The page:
It is true that the proposed income tax splitting benefits single earner families (or more generally, those in which spousal incomes are very asymmetric) the most. What the article ignores is that many of those families currently have a substantial tax disadvantage relative to symmetric double income families because they cannot claim child care expenses (those have to be claimed by the lower income spouse in Canada). To illustrate this, consider two middle class families with 3 kids (under the age of 6) who both have a total annual income of 150,000, and possibly annual child care costs of 21,000 (or higher). A one-earner family of this type is not entitled to any credit for child care expenses. Instead, assume now that each of the spouses has an annual income of 75,000. In BC, this would translate into an annual federal plus provincial tax credit of about 9,000 dollars — which is away more than the highest possible benefit from the proposed income tax splitting. Now rethink. What the income tax splitting proposal mostly does is to give some tax benefit to families in which one spouse decides to be there for her own children instead of working (full time) — in a situation where families who decide otherwise receive a substantial benefit, plus the benefits of lower income taxes for the same total income. I don’t think this is unfair. However, the example also shows that it might be a good idea tie the splitting benefit to the number of children in the family (an easy way of doing this would be by making the maximum splitting amount dependent on the number of children).

    • Thanks for the comment. I actually have a post coming up on the child care expense deduction. Should be up somewhere after a few post about taxation and Olympic medals. I talk about this from the perspective of both parents working but one earning no income.

  2. Anthony van Berkel

    Regarding your paragraph “They recently had a child. Once the income splitting policy comes into effect, they change their approach to their business income. The business owner elects to no longer pay themselves a salary. Instead of paying themselves a salary, the business owner keeps their earnings in their corporation where it is subject to corporate tax but at a far lower rate than had they paid themselves a salary and paid personal income taxes. They can now split the employee’s salary, thereby reducing their tax bill. But here is the kicker. The income accruing in the corporation will remain in the corporation until such time as the owner disposes of their shares. This triggers a capital gain but because the shares are in a Canadian-controlled private corporation (CCPC), up to $750,000 of the capital gain on the disposition of the shares is completely tax free. They now get to benefit from the tax savings from income splitting but also from the CCPC capital gain exemption. The family wins but the taxpayer loses. After all, this is a family who might like the taxpayer funded help but honestly does not need the help. I know this because this is my family.”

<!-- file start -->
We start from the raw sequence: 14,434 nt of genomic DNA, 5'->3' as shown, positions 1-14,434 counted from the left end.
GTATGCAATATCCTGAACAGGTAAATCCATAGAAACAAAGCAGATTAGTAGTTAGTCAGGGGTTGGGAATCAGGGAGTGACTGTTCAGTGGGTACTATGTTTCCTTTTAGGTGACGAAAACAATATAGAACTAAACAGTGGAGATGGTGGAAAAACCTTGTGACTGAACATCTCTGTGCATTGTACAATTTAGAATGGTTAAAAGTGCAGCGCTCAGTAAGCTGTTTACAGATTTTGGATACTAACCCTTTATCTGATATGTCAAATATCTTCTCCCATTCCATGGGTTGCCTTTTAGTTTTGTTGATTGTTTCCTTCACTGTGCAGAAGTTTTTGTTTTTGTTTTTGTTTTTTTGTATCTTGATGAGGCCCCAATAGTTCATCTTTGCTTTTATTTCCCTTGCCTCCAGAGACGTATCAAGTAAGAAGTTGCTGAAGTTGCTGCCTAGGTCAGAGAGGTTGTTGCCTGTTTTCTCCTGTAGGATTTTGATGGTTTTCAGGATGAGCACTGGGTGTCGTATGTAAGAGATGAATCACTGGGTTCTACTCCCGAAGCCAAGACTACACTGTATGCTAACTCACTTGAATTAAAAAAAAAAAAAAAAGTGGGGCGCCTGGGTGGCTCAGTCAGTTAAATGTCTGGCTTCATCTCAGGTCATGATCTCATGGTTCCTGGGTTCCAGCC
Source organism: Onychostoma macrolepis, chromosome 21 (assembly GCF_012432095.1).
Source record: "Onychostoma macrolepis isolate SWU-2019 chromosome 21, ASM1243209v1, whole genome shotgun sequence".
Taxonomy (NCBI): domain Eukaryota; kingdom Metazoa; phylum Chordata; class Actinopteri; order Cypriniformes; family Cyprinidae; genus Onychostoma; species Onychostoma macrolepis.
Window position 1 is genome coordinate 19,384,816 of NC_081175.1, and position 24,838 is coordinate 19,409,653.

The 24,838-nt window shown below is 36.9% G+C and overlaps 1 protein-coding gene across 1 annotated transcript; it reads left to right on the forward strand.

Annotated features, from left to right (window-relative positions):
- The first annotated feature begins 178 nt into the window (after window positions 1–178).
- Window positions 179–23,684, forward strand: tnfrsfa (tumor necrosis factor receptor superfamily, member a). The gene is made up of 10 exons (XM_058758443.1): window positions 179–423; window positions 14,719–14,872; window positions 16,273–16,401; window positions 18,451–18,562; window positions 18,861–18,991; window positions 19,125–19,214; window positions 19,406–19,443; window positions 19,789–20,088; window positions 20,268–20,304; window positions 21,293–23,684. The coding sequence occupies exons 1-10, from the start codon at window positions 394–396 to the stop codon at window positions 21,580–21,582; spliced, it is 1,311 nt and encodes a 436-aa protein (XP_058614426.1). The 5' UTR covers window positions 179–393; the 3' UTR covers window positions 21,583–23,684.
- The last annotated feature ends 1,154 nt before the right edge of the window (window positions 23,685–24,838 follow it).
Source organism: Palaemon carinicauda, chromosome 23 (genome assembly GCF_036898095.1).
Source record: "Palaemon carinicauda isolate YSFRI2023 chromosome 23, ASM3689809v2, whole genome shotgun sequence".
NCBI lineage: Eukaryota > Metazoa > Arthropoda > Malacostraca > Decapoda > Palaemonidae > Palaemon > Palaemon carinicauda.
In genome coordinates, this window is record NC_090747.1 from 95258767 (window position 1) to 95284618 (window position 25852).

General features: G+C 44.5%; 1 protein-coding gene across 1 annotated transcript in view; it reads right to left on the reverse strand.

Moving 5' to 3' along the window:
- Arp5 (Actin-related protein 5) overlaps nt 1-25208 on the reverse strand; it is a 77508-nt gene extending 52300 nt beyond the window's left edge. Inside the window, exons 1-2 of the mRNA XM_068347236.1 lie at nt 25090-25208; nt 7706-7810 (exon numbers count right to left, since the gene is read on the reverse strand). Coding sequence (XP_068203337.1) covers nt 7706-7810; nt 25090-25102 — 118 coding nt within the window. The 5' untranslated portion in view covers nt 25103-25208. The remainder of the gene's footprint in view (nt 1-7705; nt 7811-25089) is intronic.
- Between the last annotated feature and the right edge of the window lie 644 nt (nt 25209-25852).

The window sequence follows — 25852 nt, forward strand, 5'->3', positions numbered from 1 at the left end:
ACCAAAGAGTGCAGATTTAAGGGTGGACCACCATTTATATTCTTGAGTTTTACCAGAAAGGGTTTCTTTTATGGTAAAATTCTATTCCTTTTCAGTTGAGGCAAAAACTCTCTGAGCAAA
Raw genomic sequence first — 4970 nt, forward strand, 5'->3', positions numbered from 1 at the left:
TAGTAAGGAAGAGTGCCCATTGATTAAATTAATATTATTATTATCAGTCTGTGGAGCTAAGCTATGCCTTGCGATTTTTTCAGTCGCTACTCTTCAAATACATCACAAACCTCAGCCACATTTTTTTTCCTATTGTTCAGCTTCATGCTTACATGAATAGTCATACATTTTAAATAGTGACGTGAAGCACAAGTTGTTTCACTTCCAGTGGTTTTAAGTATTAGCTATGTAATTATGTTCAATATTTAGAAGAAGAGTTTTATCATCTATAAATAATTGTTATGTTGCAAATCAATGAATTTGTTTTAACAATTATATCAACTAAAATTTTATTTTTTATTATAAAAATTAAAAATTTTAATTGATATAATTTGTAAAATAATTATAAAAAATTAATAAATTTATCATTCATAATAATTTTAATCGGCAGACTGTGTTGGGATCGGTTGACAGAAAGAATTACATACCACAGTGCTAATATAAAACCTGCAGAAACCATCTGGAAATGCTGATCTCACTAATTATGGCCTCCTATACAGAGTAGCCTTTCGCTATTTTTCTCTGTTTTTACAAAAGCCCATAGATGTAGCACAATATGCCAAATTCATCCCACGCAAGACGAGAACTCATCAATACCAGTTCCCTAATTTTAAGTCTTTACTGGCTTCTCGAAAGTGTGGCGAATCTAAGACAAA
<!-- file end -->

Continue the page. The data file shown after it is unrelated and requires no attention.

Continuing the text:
How can this be an argument against income splitting, it is an example of having a good accountant and the rules need to be tightened up.

    Now back to my question that I am hoping someone can answer: Couple A: asymmetric income $120K/$20K, couple B: symmetric income $75K/$75K. Both have 2 kids and work very hard and even with income splitting both partners in A would have to keep working. What is the argument that A and B should not have same combined net income? I agree neither couple is in dire straits but that is not an argument for unequal treatment. I am a member of the family unit A, it is not that I am greedy or do not care about people who need help, my only question is why the difference between Couple A and B is ok. I know there are a variety of situations that income splitting would affect and in some situations there could be arguments against income splitting, I am asking specifically about my situation which I think is quite common

    • I can’t quite keep up with all the comments. This is a blog, not instant messaging.

      You seem to want to know if you will benefit from income splitting. Yes, you will. That though is a very different aspect from sitting back and analyzing the policy from a tax framework perspective. What is in it for me is NOT how we decide tax policy. We decide tax policy using a framework and considering the system as a whole. That system, is based on the notion of progressive income taxation, among others. I have a post on my blog about a framework for tax analysis.

      I might direct you to the research regarding income splitting. A very negative unintended consequence is the labour supply effects. For a summary, see: http://worthwhile.typepad.com/worthwhile_canadian_initi/2013/06/family-feuds-canadas-interminable-tax-unit-debate-.html.

      You also have to appreciate the affects of income splitting for ALL families. As a high income earner, you will benefit a great deal. Whereas a low or middle income earner will derive no to few benefits, yet they are in the same position as you. Income splitting is regressive. As I and others have written, there are much better ways of addressing the perceived inequities of statutory tax rate bias without engendering regressivity.

      If you want to read a report that is pro-income splitting to understand the conditions under which is needs to be presented, read the Krzepkowski-Mintz proposal, a link to which is on the page I link to above.

      • Anthony van Berkel

        If this inequity between Family A and B was corrected in a tax neutral way I would be happy. A pay less tax and B pay more tax, so that the 2 families at the $140 level have the same net income. No regressivity there and use the surplus on the needier families, no problem for me there. I think family B would raise a stink because right now they got it pretty good compared to me, not that either of us in dire straits